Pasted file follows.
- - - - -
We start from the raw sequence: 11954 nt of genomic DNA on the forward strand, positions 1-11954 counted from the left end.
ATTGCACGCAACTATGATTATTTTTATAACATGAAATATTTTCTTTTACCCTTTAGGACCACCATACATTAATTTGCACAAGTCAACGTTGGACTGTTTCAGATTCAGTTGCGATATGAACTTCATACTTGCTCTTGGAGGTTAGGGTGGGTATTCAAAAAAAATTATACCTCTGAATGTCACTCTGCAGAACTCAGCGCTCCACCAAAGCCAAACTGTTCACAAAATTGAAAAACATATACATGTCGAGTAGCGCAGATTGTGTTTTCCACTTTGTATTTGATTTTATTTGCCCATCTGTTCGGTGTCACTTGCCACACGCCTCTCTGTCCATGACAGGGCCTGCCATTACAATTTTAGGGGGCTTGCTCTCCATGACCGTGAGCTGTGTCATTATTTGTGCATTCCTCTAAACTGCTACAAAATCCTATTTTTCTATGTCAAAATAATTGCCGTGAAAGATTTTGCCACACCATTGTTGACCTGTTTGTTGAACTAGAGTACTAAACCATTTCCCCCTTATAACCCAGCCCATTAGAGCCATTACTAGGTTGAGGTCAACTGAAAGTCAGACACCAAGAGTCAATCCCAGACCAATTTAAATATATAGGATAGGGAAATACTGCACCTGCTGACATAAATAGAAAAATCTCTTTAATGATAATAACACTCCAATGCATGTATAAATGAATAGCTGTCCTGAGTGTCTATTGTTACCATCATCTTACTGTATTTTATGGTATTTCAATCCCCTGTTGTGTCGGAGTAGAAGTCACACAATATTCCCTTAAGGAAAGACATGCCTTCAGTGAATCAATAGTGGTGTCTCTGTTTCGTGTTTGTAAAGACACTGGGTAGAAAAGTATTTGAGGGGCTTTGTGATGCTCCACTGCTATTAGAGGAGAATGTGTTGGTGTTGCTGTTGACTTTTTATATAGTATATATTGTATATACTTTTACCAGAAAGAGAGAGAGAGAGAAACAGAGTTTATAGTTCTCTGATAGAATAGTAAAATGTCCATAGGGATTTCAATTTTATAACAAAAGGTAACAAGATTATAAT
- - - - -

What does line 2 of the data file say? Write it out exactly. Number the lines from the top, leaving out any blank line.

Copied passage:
ATTGCACGCAACTATGATTATTTTTATAACATGAAATATTTTCTTTTACCCTTTAGGACCACCATACATTAATTTGCACAAGTCAACGTTGGACTGTTTCAGATTCAGTTGCGATATGAACTTCATACTTGCTCTTGGAGGTTAGGGTGGGTATTCAAAAAAAATTATACCTCTGAATGTCACTCTGCAGAACTCAGCGCTCCACCAAAGCCAAACTGTTCACAAAATTGAAAAACATATACATGTCGAGTAGCGCAGATTGTGTTTTCCACTTTGTATTTGATTTTATTTGCCCATCTGTTCGGTGTCACTTGCCACACGCCTCTCTGTCCATGACAGGGCCTGCCATTACAATTTTAGGGGGCTTGCTCTCCATGACCGTGAGCTGTGTCATTATTTGTGCATTCCTCTAAACTGCTACAAAATCCTATTTTTCTATGTCAAAATAATTGCCGTGAAAGATTTTGCCACACCATTGTTGACCTGTTTGTTGAACTAGAGTACTAAACCATTTCCCCCTTATAACCCAGCCCATTAGAGCCATTACTAGGTTGAGGTCAACTGAAAGTCAGACACCAAGAGTCAATCCCAGACCAATTTAAATATATAGGATAGGGAAATACTGCACCTGCTGACATAAATAGAAAAATCTCTTTAATGATAATAACACTCCAATGCATGTATAAATGAATAGCTGTCCTGAGTGTCTATTGTTACCATCATCTTACTGTATTTTATGGTATTTCAATCCCCTGTTGTGTCGGAGTAGAAGTCACACAATATTCCCTTAAGGAAAGACATGCCTTCAGTGAATCAATAGTGGTGTCTCTGTTTCGTGTTTGTAAAGACACTGGGTAGAAAAGTATTTGAGGGGCTTTGTGATGCTCCACTGCTATTAGAGGAGAATGTGTTGGTGTTGCTGTTGACTTTTTATATAGTATATATTGTATATACTTTTACCAGAAAGAGAGAGAGAGAGAAACAGAGTTTATAGTTCTCTGATAGAATAGTAAAATGTCCATAGGGATTTCAATTTTATAACAAAAGGTAACAAGATTATAAT